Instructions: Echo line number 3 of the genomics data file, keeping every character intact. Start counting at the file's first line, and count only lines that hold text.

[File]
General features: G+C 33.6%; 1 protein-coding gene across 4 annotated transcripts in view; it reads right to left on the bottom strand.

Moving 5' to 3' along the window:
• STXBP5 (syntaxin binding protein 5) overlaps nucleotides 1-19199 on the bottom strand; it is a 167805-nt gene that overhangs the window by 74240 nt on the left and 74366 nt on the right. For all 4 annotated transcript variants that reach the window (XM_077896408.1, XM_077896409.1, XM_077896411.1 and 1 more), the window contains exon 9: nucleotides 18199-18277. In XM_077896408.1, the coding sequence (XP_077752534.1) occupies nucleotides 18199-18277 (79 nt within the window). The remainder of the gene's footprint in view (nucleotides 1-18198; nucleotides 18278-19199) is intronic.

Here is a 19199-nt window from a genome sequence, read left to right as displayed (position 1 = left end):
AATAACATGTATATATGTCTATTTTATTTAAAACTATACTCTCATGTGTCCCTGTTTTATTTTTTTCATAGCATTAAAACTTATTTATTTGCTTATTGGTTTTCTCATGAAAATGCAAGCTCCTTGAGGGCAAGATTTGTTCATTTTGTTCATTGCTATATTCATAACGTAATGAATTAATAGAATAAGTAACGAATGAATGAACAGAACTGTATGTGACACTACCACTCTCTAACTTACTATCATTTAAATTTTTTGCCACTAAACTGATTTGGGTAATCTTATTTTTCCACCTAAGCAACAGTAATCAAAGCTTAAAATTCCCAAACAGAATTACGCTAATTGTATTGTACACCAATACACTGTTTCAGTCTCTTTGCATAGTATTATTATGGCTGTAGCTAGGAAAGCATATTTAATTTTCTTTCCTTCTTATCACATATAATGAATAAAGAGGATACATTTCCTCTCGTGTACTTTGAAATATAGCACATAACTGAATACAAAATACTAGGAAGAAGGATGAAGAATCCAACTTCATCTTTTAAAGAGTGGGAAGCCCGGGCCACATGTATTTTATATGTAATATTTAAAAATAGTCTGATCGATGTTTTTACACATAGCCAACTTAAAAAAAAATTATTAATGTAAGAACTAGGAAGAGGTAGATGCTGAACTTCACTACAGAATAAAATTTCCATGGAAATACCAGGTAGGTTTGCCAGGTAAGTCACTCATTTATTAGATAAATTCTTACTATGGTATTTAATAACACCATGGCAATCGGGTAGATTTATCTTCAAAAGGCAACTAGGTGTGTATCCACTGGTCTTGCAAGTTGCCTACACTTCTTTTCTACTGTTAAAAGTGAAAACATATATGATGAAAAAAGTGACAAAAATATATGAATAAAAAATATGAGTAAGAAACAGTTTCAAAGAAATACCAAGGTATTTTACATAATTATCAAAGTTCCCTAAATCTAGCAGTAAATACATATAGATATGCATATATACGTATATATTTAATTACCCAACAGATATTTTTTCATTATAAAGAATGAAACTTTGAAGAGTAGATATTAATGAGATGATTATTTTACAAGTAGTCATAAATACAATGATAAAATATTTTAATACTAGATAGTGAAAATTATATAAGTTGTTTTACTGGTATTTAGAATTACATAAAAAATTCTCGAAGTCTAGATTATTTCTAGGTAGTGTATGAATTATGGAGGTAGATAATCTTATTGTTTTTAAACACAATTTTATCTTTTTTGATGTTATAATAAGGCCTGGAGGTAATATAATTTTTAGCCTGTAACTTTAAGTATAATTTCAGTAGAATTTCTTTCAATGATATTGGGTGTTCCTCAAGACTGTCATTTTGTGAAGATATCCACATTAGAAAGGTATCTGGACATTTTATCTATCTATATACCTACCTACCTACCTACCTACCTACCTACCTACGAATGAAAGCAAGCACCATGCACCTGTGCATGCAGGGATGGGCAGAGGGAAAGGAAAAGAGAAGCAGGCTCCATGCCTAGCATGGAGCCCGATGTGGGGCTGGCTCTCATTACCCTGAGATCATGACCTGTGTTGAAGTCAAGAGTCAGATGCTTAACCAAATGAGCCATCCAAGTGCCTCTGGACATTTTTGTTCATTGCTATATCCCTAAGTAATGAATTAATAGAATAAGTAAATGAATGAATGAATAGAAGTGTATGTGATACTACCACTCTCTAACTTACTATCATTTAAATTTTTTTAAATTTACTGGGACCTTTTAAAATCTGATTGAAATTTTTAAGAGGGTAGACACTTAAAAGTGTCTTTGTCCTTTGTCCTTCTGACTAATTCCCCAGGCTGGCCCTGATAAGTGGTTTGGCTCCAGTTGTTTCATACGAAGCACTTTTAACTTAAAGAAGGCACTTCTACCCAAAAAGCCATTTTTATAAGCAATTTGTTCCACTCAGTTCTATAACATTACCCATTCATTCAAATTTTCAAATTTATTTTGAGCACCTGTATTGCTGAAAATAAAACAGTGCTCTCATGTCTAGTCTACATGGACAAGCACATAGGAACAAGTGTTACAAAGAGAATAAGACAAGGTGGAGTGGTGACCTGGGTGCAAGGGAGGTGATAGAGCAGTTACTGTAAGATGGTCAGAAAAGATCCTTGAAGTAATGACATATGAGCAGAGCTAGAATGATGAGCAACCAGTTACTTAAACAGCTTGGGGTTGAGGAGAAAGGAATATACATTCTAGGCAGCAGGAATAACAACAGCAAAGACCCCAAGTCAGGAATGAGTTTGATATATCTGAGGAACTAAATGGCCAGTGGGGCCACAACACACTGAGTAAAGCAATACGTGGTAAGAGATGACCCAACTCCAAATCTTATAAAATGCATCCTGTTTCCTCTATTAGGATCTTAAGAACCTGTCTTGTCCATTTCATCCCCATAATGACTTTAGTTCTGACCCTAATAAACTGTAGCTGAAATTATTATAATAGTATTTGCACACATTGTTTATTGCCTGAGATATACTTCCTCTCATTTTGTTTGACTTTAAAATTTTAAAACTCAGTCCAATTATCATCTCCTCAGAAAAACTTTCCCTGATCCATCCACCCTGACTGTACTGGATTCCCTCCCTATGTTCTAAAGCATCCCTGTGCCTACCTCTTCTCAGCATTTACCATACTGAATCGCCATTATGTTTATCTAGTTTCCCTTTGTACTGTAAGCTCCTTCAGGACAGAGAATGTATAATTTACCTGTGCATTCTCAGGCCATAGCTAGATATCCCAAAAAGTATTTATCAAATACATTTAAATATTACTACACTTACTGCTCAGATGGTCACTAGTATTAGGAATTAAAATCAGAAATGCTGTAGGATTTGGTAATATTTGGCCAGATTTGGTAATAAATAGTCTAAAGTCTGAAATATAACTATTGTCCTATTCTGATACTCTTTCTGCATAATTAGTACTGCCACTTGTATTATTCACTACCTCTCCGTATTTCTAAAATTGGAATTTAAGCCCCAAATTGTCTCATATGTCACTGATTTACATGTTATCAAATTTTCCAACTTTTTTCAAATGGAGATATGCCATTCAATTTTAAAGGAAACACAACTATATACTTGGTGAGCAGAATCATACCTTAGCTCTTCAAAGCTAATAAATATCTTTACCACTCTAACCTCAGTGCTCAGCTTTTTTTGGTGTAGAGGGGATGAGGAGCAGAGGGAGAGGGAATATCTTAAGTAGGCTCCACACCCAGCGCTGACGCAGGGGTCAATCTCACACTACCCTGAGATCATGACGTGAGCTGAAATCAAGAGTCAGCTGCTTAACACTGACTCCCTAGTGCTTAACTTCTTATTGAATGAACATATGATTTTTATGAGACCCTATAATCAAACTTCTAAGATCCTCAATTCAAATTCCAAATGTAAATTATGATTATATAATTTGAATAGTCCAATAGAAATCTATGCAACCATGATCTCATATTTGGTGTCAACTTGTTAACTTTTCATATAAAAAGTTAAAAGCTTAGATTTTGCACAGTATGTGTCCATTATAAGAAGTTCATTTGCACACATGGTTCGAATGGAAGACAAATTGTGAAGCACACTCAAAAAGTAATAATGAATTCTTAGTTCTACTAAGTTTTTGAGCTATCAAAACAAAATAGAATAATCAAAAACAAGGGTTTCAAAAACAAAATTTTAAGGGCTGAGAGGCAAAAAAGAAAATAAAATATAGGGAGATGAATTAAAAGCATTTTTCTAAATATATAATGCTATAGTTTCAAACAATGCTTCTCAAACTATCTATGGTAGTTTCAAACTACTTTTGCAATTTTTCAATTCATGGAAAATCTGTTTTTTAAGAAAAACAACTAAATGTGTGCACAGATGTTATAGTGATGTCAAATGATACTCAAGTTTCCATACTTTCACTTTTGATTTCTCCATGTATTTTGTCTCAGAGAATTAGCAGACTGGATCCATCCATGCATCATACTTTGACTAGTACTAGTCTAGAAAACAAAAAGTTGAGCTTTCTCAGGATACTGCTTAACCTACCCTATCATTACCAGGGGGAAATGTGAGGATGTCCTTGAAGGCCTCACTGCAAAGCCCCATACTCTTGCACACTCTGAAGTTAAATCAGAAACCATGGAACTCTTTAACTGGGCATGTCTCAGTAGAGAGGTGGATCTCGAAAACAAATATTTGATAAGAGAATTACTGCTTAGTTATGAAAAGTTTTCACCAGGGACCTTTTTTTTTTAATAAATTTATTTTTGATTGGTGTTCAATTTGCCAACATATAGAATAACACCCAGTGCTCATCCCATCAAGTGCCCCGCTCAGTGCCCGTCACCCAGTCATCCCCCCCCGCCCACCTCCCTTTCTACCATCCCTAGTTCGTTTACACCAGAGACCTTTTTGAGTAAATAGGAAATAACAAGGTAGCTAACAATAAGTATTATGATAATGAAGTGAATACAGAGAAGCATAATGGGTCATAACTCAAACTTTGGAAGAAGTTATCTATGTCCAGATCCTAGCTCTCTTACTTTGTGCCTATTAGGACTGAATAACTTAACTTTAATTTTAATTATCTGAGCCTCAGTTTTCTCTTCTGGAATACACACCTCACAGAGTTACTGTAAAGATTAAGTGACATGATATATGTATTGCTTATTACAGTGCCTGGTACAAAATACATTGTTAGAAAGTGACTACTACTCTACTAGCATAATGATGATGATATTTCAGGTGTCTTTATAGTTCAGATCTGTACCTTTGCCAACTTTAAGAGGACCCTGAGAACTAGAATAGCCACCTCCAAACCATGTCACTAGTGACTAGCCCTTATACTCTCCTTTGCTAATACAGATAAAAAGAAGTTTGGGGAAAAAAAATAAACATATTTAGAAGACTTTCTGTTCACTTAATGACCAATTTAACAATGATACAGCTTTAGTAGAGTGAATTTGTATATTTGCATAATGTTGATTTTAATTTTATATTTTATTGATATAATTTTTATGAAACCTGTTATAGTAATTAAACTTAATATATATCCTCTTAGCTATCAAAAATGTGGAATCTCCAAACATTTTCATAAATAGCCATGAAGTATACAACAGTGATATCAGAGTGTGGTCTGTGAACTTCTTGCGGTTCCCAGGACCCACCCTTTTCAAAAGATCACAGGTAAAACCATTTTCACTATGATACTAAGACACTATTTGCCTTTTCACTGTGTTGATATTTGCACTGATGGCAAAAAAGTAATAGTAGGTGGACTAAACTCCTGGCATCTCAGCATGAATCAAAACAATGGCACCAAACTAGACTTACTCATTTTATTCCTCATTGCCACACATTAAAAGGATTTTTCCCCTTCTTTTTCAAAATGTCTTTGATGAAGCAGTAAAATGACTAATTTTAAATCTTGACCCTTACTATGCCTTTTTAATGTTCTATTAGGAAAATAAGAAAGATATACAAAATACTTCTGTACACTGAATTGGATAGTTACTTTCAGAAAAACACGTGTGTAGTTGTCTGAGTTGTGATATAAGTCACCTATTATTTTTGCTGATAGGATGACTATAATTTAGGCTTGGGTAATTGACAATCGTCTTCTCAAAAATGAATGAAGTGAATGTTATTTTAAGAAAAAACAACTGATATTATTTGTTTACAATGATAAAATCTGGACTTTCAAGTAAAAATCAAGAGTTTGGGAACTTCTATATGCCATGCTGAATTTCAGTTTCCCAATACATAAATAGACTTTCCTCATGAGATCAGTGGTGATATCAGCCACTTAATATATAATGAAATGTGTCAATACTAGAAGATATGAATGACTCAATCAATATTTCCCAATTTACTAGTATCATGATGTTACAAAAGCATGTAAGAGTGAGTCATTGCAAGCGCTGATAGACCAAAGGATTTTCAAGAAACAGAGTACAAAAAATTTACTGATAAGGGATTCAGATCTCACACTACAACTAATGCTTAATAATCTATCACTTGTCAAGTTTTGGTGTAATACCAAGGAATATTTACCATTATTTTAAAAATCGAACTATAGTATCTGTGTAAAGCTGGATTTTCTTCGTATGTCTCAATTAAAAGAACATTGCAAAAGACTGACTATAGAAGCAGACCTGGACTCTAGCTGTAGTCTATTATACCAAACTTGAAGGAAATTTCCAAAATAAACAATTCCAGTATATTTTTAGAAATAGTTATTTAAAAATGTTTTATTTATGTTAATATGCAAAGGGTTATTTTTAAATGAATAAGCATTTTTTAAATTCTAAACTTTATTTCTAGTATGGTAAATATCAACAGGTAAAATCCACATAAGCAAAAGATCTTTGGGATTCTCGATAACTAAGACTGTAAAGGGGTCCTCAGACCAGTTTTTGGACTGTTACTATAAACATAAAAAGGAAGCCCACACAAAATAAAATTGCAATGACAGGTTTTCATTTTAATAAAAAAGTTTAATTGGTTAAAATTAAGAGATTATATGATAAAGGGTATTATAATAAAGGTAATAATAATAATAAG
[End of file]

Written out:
• STXBP5 (syntaxin binding protein 5) overlaps nucleotides 1-19199 on the bottom strand; it is a 167805-nt gene that overhangs the window by 74240 nt on the left and 74366 nt on the right. For all 4 annotated transcript variants that reach the window (XM_077896408.1, XM_077896409.1, XM_077896411.1 and 1 more), the window contains exon 9: nucleotides 18199-18277. In XM_077896408.1, the coding sequence (XP_077752534.1) occupies nucleotides 18199-18277 (79 nt within the window). The remainder of the gene's footprint in view (nucleotides 1-18198; nucleotides 18278-19199) is intronic.